Sticky note on mirror reading tired. and text bubble saying Hypothyroid disease? Test these too!

Hypothyroidism is a common condition, characterized by low functioning thyroid. Lab testing is routinely conducted to diagnose and monitor thyroid conditions. While assessing your health, there are various other important things to test, as they can actually be contributing to your thyroid dysfunction, or your thyroid can affect them.

For a full review of thyroid function, please click here.

Important Labs to Run if you have Hypothyroidism

Lipid Profile

A lipid profile involves looking at cholesterol, LDL, HDL, triglycerides and more. They help in assessing cardiovascular health.

With low functioning thyroid, we see elevations to LDL-C, triglycerides and total cholesterol and a reduction in HDL-C [15].


This pertains to women, particularly those focused on fertility. For those with infertility, it’s important to realize that reduced thyroid function will increase prolactin, which will disturb menstrual cycles and related hormones [16].

C-Reactive Protein (CRP)

C-reactive protein is an inflammatory marker, associated with heart disease and other inflammatory conditions. It’s been discovered that the thyroid hormone T4 is negatively correlated with CRP. This means when T4 is low, CRP rises. This could be one of the several reasons thyroid function relates to cardiovascular disease [17].

Serum Enzymes

Creatine Kinase (CK)

Creatine kinase is an indicator of muscle breakdown. It can be falsely elevated in cases of hypothyroidism. Patients with elevated CK must ensure thyroid function isn’t causing the abnormal CK. [18].

Aspartate Aminotransferase (AST)

Aspartate aminotransferase is an indicator of liver damage. It can be falsely elevated in cases of hypothyroidism. Patients with high AST will undergo further testing to see why AST is high, and thyroid must be considered [18].

Lactate Dehydrogenase (LDH)

Lactate dehydrogenase is an enzyme associated with general tissue damage, and will be elevated in those with blood or liver disease. Low functioning thyroid can elevate LDH [18].

Serum Sodium

Sodium is important for nerve and muscle function. Low functioning thyroid could result in low sodium. It should be noted, this only occurs in long term, untreated hypothyroidism [19].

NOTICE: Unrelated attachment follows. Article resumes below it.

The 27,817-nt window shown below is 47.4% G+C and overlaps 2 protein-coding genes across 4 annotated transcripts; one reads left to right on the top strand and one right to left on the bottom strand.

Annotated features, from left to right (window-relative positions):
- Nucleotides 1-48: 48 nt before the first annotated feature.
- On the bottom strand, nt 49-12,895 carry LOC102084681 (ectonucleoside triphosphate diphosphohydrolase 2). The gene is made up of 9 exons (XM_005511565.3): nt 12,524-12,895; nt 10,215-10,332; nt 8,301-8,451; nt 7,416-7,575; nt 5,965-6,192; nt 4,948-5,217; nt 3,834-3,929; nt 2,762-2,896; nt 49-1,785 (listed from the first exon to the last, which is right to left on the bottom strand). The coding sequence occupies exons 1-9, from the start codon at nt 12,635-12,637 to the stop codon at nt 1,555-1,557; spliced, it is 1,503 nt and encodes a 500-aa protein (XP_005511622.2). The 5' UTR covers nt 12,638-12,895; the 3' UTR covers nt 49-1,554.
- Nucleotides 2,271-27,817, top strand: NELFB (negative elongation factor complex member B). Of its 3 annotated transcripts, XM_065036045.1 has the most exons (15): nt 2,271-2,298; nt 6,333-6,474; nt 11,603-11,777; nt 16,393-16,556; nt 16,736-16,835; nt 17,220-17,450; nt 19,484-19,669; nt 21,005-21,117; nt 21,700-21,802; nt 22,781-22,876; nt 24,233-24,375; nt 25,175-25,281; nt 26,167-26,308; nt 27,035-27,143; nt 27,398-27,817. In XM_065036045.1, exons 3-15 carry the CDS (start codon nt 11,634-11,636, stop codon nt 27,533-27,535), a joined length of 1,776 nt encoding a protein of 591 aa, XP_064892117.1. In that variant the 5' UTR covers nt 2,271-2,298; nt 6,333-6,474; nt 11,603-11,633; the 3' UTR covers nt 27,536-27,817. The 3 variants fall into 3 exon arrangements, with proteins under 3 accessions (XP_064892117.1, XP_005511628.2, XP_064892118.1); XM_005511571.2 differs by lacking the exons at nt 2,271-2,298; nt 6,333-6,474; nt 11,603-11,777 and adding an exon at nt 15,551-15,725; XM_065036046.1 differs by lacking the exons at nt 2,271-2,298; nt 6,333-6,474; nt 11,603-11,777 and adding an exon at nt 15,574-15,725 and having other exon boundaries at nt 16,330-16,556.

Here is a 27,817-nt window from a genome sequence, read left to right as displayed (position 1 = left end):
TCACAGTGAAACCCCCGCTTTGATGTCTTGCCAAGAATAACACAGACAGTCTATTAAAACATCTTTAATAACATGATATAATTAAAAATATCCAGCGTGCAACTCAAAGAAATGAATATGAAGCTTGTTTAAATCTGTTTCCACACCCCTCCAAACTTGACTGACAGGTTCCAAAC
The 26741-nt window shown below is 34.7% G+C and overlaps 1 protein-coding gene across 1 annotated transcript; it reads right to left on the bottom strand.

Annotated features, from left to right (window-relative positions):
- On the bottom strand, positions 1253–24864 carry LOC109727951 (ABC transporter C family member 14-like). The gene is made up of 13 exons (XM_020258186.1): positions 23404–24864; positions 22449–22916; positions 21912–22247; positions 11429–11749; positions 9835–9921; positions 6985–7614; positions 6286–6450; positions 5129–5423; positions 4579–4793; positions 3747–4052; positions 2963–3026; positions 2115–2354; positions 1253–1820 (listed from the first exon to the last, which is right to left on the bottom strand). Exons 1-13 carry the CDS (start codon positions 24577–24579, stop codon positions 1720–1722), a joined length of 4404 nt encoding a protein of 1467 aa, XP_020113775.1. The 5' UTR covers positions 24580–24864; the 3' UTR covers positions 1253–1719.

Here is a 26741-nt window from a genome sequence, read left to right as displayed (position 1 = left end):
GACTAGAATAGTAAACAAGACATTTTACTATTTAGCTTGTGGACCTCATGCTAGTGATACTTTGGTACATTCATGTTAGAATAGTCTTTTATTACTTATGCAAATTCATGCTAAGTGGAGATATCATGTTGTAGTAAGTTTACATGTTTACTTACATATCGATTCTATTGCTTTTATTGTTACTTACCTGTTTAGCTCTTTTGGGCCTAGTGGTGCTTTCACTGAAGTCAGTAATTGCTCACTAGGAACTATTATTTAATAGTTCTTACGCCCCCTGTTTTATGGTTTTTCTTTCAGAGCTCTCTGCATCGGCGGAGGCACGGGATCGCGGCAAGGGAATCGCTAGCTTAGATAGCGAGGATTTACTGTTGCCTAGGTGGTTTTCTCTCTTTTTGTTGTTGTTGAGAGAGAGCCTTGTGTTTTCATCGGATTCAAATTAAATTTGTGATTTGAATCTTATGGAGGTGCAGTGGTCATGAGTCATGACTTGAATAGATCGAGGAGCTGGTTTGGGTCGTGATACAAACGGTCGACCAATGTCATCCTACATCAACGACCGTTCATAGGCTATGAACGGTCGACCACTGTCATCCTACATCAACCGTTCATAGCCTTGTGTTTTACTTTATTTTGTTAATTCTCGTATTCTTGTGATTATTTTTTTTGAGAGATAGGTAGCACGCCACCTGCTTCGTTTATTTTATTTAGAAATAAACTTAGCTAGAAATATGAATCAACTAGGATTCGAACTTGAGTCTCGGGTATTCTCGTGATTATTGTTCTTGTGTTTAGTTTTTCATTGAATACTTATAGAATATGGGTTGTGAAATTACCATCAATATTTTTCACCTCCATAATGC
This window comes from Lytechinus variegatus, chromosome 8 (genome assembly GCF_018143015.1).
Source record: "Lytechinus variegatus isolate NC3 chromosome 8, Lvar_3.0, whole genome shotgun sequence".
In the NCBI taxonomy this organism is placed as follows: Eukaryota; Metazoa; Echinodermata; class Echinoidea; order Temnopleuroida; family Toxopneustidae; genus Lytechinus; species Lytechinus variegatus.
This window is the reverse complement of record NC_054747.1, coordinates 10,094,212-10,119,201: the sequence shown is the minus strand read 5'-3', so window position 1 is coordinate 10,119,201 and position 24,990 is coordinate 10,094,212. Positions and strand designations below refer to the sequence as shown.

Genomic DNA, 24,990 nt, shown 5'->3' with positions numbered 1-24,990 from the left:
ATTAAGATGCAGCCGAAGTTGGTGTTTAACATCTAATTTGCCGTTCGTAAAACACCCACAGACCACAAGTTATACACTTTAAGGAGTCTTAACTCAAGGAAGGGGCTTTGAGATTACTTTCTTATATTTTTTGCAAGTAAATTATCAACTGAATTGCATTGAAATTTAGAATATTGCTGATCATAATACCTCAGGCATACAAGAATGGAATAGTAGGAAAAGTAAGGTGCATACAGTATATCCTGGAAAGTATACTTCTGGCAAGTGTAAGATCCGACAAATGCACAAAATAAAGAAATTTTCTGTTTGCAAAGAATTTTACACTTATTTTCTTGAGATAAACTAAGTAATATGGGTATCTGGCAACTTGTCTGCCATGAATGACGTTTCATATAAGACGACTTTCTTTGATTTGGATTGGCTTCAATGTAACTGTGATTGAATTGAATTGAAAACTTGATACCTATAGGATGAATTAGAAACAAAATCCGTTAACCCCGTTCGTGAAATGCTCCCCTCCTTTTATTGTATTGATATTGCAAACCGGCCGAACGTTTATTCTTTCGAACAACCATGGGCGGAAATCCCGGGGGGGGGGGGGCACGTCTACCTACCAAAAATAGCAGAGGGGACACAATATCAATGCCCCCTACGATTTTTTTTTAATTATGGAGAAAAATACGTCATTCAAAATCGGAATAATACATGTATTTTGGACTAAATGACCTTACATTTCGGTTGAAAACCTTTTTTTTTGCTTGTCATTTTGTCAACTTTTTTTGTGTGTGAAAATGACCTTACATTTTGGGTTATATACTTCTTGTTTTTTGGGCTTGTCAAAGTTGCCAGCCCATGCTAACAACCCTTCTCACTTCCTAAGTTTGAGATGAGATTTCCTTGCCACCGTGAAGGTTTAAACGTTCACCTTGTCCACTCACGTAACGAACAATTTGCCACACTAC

Urinalysis (Proteinuria)

Proteinuria is caused by excessive proteins loss through the kidneys. When proteins are lost, thyroid hormones will be lost too. This will result in elevated TSH, low T3 and low T4. Anytime a person tests positive for hypothyroidism, it’s important to treat the thyroid, but also look at urinalysis and proteinuria.

Complete Blood Count (Anemia)

Anemia is a condition where you lack enough healthy red blood cells to carry oxygen to your tissues. Thyroid function is closely related because thyroid hormones (T3 and T4) assist in making those red blood cells. Having either high or low thyroid function can result in different types of anemia. Anyone with thyroid disease and any form of anemia, must investigate if one is causing the other [20].


The thyroid affects many aspects of health. Low or high functioning thyroid can affect other markers in routine lab testing. It’s important to get to the cause of dysfunction, so anyone with thyroid conditions needs to be aware of the above relationships.


Interested in learning more?

Read on in our series of articles on Thyroid Health!

About the Author - Dr. Johann de Chickera

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Dr. Johann is a fully licensed Naturopathic Doctor. His approach emphasizes the importance of living a healthy lifestyle and improving one’s health naturally. Dr. Johann obtained a Doctor of Naturopathy at the Canadian College of Naturopathic Medicine (CCNM). Education at CCNM is a vigorous four years, with a curriculum involving biomedical sciences, physical diagnosis, clinical nutrition, traditional Chinese medicine and acupuncture, botanical (herbal) medicine, physical medicine, homeopathy and lifestyle management.

While Dr. Johann has a general practice, he focuses on fertility, hormonal imbalances, gut health, and autoimmune disease.

To book in please call us at (519) 442-2206 or click here.

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